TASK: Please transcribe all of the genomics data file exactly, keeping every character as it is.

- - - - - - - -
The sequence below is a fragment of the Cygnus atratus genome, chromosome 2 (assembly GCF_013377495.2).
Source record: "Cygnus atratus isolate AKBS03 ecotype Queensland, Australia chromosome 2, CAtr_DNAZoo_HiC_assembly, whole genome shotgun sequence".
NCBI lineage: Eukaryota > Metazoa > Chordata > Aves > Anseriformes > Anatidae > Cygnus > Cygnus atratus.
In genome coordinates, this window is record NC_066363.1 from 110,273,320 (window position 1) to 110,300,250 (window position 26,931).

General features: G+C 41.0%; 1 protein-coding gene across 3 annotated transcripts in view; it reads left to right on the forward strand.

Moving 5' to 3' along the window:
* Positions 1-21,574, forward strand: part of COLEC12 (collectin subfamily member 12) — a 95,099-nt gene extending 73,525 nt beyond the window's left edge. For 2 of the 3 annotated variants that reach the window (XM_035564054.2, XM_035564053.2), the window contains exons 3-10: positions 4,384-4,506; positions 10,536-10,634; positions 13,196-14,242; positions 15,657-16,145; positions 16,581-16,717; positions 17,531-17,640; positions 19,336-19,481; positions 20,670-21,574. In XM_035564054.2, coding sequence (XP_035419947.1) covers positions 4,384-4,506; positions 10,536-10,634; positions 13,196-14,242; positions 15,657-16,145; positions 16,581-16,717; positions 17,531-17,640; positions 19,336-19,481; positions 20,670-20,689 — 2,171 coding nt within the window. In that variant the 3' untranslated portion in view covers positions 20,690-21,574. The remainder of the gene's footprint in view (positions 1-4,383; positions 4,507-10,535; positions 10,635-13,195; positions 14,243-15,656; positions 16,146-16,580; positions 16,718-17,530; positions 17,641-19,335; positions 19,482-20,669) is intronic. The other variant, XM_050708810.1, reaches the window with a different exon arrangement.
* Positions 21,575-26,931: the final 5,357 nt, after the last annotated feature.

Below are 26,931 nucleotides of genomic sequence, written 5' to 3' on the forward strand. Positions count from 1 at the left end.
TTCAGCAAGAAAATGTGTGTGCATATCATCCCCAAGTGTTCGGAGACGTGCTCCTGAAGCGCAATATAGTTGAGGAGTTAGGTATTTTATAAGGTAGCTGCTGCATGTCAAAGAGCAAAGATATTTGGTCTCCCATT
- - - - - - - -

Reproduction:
The sequence below is a fragment of the Cygnus atratus genome, chromosome 2 (assembly GCF_013377495.2).
Source record: "Cygnus atratus isolate AKBS03 ecotype Queensland, Australia chromosome 2, CAtr_DNAZoo_HiC_assembly, whole genome shotgun sequence".
NCBI lineage: Eukaryota > Metazoa > Chordata > Aves > Anseriformes > Anatidae > Cygnus > Cygnus atratus.
In genome coordinates, this window is record NC_066363.1 from 110,273,320 (window position 1) to 110,300,250 (window position 26,931).

General features: G+C 41.0%; 1 protein-coding gene across 3 annotated transcripts in view; it reads left to right on the forward strand.

Moving 5' to 3' along the window:
* Positions 1-21,574, forward strand: part of COLEC12 (collectin subfamily member 12) — a 95,099-nt gene extending 73,525 nt beyond the window's left edge. For 2 of the 3 annotated variants that reach the window (XM_035564054.2, XM_035564053.2), the window contains exons 3-10: positions 4,384-4,506; positions 10,536-10,634; positions 13,196-14,242; positions 15,657-16,145; positions 16,581-16,717; positions 17,531-17,640; positions 19,336-19,481; positions 20,670-21,574. In XM_035564054.2, coding sequence (XP_035419947.1) covers positions 4,384-4,506; positions 10,536-10,634; positions 13,196-14,242; positions 15,657-16,145; positions 16,581-16,717; positions 17,531-17,640; positions 19,336-19,481; positions 20,670-20,689 — 2,171 coding nt within the window. In that variant the 3' untranslated portion in view covers positions 20,690-21,574. The remainder of the gene's footprint in view (positions 1-4,383; positions 4,507-10,535; positions 10,635-13,195; positions 14,243-15,656; positions 16,146-16,580; positions 16,718-17,530; positions 17,641-19,335; positions 19,482-20,669) is intronic. The other variant, XM_050708810.1, reaches the window with a different exon arrangement.
* Positions 21,575-26,931: the final 5,357 nt, after the last annotated feature.

Below are 26,931 nucleotides of genomic sequence, written 5' to 3' on the forward strand. Positions count from 1 at the left end.
TTCAGCAAGAAAATGTGTGTGCATATCATCCCCAAGTGTTCGGAGACGTGCTCCTGAAGCGCAATATAGTTGAGGAGTTAGGTATTTTATAAGGTAGCTGCTGCATGTCAAAGAGCAAAGATATTTGGTCTCCCATT